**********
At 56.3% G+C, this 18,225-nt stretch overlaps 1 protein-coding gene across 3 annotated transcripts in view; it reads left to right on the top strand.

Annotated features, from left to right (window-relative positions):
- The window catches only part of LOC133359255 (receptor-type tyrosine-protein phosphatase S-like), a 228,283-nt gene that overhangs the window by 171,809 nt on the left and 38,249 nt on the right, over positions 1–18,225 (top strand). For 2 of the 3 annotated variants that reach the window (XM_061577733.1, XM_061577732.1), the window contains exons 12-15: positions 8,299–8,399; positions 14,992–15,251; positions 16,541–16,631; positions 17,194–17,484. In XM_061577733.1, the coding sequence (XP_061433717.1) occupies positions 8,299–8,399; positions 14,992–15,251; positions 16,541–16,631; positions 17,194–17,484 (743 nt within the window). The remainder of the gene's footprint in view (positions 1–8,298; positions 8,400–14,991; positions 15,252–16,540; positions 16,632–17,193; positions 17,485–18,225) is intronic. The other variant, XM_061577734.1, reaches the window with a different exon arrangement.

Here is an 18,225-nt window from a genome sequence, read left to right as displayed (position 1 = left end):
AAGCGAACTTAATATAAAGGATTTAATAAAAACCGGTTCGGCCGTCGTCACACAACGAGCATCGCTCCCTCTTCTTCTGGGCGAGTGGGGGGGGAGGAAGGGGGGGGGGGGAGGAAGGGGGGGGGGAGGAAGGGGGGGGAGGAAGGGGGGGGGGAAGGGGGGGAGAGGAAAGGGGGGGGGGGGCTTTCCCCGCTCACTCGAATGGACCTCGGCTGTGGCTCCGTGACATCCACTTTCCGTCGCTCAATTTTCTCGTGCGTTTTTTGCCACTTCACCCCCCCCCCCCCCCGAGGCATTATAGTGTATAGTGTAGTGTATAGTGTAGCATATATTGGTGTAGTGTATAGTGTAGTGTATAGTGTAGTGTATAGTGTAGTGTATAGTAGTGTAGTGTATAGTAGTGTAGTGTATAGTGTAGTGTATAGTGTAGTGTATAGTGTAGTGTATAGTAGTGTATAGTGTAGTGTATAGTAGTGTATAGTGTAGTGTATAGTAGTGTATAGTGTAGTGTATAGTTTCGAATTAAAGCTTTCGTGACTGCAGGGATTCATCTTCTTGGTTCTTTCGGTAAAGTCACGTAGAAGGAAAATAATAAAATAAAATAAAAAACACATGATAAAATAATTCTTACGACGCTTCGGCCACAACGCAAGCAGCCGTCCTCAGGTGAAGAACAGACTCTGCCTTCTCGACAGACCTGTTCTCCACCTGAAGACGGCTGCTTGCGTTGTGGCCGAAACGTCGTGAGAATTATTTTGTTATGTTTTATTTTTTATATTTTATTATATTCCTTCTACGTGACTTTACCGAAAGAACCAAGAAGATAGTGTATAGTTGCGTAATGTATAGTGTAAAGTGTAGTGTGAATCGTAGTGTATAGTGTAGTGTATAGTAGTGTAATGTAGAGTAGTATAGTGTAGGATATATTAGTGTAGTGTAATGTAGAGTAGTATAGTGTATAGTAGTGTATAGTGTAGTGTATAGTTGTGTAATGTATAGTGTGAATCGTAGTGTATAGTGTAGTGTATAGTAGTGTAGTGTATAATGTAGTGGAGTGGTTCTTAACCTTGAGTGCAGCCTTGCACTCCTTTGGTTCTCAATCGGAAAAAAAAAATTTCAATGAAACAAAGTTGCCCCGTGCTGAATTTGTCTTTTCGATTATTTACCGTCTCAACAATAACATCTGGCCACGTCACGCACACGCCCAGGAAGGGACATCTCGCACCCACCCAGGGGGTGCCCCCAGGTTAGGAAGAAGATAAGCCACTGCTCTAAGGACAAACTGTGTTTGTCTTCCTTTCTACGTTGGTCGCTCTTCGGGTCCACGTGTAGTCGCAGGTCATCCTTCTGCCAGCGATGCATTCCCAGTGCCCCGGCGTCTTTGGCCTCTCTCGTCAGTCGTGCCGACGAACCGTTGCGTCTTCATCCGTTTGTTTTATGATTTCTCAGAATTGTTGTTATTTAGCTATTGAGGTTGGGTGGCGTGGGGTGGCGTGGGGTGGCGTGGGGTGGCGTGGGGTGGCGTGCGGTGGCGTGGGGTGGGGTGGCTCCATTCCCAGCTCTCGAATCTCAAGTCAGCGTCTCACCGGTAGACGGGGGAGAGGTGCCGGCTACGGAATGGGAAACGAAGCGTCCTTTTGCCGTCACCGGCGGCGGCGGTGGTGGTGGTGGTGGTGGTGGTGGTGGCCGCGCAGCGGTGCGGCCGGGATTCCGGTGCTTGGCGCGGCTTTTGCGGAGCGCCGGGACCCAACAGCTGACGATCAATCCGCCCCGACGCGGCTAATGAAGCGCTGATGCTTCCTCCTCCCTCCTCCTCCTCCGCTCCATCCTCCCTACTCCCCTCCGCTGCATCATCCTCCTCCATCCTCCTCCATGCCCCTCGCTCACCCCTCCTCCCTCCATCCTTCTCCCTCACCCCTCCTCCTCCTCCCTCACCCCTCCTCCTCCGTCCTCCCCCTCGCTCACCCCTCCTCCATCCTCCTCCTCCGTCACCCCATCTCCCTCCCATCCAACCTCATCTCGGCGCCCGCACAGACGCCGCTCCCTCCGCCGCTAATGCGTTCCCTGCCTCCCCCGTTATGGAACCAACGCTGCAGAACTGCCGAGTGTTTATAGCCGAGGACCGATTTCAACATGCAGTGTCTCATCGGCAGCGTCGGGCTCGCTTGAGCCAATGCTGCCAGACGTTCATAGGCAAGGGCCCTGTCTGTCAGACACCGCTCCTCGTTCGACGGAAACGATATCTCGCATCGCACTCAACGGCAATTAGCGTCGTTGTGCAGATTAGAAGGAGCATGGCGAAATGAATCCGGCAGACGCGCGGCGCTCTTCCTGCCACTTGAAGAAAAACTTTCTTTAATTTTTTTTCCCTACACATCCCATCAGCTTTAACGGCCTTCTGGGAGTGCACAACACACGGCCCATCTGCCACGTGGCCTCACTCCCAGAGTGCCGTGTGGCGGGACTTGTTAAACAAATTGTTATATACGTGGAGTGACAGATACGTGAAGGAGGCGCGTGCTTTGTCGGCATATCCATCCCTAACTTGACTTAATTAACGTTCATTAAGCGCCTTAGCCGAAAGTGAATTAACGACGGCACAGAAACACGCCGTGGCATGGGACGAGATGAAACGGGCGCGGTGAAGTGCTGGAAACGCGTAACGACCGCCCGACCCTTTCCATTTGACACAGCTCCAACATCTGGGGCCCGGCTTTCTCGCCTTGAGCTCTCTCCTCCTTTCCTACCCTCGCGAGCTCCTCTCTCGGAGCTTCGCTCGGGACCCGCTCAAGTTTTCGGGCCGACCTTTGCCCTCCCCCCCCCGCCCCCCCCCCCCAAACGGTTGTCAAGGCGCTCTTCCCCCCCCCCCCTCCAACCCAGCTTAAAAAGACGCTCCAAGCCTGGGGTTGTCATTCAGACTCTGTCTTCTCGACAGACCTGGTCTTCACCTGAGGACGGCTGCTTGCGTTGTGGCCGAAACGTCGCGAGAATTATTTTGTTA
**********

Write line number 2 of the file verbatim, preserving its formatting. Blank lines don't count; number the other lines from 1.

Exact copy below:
Annotated features, from left to right (window-relative positions):